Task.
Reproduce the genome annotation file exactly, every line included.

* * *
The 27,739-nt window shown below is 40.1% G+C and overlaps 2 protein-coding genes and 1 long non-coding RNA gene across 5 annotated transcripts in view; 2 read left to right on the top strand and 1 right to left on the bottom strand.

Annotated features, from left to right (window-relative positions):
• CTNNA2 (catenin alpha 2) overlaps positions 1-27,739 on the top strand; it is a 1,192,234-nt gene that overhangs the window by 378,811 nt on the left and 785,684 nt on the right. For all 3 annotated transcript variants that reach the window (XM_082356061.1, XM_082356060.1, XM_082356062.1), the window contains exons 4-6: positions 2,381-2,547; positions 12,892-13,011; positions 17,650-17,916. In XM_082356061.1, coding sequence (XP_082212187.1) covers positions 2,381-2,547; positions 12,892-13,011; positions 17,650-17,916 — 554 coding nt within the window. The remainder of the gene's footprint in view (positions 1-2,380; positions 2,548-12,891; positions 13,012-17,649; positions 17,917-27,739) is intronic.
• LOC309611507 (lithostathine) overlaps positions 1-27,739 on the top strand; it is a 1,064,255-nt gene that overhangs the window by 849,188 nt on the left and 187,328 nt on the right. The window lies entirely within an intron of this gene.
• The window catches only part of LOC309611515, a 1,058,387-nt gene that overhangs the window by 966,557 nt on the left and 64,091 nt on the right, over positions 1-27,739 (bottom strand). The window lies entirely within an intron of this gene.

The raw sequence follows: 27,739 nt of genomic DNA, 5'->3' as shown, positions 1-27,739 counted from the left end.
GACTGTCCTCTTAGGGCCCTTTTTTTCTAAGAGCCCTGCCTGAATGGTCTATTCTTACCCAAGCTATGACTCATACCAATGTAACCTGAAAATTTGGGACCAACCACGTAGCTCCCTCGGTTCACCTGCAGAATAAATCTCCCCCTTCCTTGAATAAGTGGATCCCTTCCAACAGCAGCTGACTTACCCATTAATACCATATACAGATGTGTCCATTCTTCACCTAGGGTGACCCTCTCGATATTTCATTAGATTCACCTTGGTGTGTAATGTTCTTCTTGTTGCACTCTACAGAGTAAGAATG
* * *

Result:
The 27,739-nt window shown below is 40.1% G+C and overlaps 2 protein-coding genes and 1 long non-coding RNA gene across 5 annotated transcripts in view; 2 read left to right on the top strand and 1 right to left on the bottom strand.

Annotated features, from left to right (window-relative positions):
• CTNNA2 (catenin alpha 2) overlaps positions 1-27,739 on the top strand; it is a 1,192,234-nt gene that overhangs the window by 378,811 nt on the left and 785,684 nt on the right. For all 3 annotated transcript variants that reach the window (XM_082356061.1, XM_082356060.1, XM_082356062.1), the window contains exons 4-6: positions 2,381-2,547; positions 12,892-13,011; positions 17,650-17,916. In XM_082356061.1, coding sequence (XP_082212187.1) covers positions 2,381-2,547; positions 12,892-13,011; positions 17,650-17,916 — 554 coding nt within the window. The remainder of the gene's footprint in view (positions 1-2,380; positions 2,548-12,891; positions 13,012-17,649; positions 17,917-27,739) is intronic.
• LOC309611507 (lithostathine) overlaps positions 1-27,739 on the top strand; it is a 1,064,255-nt gene that overhangs the window by 849,188 nt on the left and 187,328 nt on the right. The window lies entirely within an intron of this gene.
• The window catches only part of LOC309611515, a 1,058,387-nt gene that overhangs the window by 966,557 nt on the left and 64,091 nt on the right, over positions 1-27,739 (bottom strand). The window lies entirely within an intron of this gene.

The raw sequence follows: 27,739 nt of genomic DNA, 5'->3' as shown, positions 1-27,739 counted from the left end.
GACTGTCCTCTTAGGGCCCTTTTTTTCTAAGAGCCCTGCCTGAATGGTCTATTCTTACCCAAGCTATGACTCATACCAATGTAACCTGAAAATTTGGGACCAACCACGTAGCTCCCTCGGTTCACCTGCAGAATAAATCTCCCCCTTCCTTGAATAAGTGGATCCCTTCCAACAGCAGCTGACTTACCCATTAATACCATATACAGATGTGTCCATTCTTCACCTAGGGTGACCCTCTCGATATTTCATTAGATTCACCTTGGTGTGTAATGTTCTTCTTGTTGCACTCTACAGAGTAAGAATG